India VoD Trends:
The report said that India is one of the fastest growing entertainment and media territories in the world, with a CAGR of 11.7% from 2017 to 2022, growing from 30,363.72 million USD (19,78,045 million INR) in 2017 to 52,683.15 million USD (34,32,044 million INR) in 2022. It is set to be in the top 10 entertainment and media markets globally by 2021 in terms of absolute numbers. SVOD and TVOD will collectively grow from 296.69 million USD (19,328 million INR) in 2017 to 823.25 million USD (53,630 million INR) in 2022 at a CAGR of 22.6%, with SVOD holding a majority share throughout the projected period.
Hotstar has had a first-mover advantage in the OTT space in India. Other top players in the OTT ecosystem include Voot, SonyLIV, Netflix, Amazon Prime, Eros Now and ALTBalaji. Start-ups such as Arre and YuppTV are an additional presence. With multiple platforms to choose from, consumers are spoilt for choice. However, OTT platforms do not just compete amongst themselves, but also with DTH players. In recent times, there have been new opportunities or areas of growth for VoD services. With increasing traffic in metro cities, the time spent on viewing videos is also on the rise.
Cab aggregators such as Ola have installed tablets inside their cabs with a wide range of curated content for passengers at no additional cost. Globally, the OTT landscape is projected to grow at 10.1% from a base of 36,021.11 million USD (23,46,595 million INR) in 2017 to 58,369.29 million (3,802,467 million INR) in 2022. The VoD market is well established in many markets such as the USA. Though the USA will remain the largest OTT market globally over the next 5 years, strong growth rates in SVOD platforms globally will reduce its dominance.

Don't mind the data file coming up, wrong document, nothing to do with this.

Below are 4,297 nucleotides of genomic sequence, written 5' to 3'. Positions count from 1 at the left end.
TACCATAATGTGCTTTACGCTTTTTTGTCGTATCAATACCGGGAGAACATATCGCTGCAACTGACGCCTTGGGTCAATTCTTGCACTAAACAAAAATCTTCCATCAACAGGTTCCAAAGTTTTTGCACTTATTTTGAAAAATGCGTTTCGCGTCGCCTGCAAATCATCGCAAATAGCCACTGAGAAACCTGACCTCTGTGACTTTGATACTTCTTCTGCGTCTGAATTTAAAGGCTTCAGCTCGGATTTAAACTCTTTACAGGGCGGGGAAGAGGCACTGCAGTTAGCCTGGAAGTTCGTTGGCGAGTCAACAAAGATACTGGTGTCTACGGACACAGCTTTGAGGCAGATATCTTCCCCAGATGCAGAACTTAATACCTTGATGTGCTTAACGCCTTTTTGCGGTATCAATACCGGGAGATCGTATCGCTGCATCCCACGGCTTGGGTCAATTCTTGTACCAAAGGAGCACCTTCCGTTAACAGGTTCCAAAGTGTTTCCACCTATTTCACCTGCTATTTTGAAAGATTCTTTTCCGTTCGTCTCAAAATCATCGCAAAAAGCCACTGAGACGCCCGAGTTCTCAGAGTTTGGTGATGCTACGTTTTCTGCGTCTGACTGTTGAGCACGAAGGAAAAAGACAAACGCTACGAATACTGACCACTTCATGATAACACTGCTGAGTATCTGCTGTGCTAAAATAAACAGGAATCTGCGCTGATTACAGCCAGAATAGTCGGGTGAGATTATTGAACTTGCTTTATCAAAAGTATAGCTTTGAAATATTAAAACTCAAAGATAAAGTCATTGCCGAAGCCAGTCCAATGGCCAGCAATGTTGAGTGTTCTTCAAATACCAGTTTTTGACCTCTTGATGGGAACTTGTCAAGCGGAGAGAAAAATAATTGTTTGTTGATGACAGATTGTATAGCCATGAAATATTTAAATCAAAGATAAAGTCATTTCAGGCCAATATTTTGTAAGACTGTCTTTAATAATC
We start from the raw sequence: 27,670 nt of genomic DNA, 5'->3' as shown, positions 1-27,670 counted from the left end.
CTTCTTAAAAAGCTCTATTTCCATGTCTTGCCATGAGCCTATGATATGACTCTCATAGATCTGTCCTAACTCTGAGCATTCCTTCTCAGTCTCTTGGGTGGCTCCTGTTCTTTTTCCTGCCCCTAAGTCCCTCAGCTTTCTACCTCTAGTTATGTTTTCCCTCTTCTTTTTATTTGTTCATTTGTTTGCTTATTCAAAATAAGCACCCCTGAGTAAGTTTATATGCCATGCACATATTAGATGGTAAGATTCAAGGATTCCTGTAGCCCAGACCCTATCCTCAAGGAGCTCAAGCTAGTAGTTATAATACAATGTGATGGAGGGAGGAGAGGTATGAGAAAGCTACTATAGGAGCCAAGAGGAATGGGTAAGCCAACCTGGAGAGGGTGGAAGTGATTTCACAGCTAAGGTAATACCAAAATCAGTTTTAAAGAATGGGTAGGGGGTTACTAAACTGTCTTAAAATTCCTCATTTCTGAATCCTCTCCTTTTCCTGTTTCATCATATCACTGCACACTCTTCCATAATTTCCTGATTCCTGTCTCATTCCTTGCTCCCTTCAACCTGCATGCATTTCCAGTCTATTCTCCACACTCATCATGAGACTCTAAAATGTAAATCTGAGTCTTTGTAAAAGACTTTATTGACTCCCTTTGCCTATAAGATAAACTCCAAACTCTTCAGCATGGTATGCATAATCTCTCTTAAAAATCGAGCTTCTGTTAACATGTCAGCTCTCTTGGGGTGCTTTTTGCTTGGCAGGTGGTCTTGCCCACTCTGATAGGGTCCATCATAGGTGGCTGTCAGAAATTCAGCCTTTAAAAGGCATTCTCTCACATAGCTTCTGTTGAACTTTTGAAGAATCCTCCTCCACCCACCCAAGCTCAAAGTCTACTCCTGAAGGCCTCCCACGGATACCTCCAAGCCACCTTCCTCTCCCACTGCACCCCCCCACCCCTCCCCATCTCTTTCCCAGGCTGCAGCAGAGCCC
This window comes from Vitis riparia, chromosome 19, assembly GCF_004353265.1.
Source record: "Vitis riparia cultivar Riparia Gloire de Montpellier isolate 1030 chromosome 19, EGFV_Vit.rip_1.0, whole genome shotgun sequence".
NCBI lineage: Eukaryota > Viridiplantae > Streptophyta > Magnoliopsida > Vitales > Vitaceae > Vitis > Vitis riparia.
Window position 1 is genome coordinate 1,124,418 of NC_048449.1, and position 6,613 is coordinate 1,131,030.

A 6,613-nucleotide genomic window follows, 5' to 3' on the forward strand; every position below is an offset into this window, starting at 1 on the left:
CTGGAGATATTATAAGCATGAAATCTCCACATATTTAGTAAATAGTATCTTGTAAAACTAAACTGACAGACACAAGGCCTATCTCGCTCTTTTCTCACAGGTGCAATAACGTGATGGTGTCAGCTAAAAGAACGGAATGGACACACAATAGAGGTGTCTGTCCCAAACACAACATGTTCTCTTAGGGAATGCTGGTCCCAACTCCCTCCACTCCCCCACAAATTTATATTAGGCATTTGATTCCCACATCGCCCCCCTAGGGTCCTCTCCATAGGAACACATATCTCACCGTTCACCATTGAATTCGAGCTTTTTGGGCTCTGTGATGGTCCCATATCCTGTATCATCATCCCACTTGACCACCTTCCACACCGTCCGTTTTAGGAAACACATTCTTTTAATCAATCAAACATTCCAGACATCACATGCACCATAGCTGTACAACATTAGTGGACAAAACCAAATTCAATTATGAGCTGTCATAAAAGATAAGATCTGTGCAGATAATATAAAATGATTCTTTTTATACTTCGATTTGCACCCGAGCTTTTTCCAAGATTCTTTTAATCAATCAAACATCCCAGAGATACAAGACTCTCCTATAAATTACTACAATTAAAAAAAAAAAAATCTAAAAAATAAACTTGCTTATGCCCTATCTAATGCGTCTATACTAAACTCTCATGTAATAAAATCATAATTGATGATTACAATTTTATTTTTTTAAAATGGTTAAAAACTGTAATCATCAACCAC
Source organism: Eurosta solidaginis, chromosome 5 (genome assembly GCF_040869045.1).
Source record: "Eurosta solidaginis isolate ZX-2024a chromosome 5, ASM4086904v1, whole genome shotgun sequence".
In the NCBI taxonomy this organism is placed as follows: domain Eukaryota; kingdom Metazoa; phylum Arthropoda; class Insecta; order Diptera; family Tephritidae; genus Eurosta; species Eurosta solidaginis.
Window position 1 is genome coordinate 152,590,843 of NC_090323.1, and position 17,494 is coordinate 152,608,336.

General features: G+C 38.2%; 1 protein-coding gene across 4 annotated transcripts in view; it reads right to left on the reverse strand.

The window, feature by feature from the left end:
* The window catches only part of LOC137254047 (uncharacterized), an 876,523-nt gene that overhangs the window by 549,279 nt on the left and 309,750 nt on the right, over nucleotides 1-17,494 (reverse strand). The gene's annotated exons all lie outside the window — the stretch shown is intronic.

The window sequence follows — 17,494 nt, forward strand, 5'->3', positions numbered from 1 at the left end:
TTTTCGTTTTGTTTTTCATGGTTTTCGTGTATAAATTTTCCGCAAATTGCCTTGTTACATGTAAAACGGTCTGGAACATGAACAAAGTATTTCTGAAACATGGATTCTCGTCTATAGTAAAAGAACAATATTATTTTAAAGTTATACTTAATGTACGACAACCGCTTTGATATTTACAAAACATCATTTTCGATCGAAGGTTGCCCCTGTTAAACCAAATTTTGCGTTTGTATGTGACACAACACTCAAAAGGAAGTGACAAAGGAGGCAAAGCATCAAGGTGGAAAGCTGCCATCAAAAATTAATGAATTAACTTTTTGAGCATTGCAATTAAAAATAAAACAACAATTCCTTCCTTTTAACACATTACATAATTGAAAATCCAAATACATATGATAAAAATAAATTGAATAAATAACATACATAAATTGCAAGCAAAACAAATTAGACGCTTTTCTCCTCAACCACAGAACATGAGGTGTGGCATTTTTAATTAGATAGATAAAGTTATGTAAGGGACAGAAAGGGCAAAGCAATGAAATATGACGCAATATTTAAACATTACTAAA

Global VoD trends:
Cord cutting has been slower than expected, but it is still happening at a much faster rate than in countries like India. In markets like the USA, Internet usage to access television content has increased drastically. However, consumers are also increasingly overwhelmed by the sheer proliferation of available services. On the other hand, the relative lack of pay TV options is comforting for the OTT industry as more and more consumers get inclined towards bundled services. In developing markets like India, television and OTT will continue to coexist in the near future, with television continuing to hold the larger piece of the pie. Although cord cutting is far from becoming a widespread phenomenon in the country, OTT services will ride on the cord-never audience as the majority of the country’s population is under the age of 35.
The coming generations would directly get hooked to VoD as opposed to previous generations, which started with television as the main source of entertainment. While in developed countries like the USA, a majority of VoD consumers access paid content through the largest player, Netflix, in India, Hotstar leads the market, with a majority of its viewers coming onto the platform to watch content for free. India’s immediate neighbour China is the second largest OTT market in the world. China shows a clear trend towards the organic revenue structure as far as OTT players are concerned. There is a clear inclination towards subscription-based models as opposed to ad-based models. Baidu’s iQiyi, Tencent Video and Alibaba’s Youku Tudou dominate over 60% of China’s online video industry. The Chinese regulator, the State Administration of Press, Publication, Radio, Film and Television (SAPPRFT), has ensured that all OTT businesses partner with or pay premiums to one of China’s seven approved licensed providers in order to offer online content through OTT TV.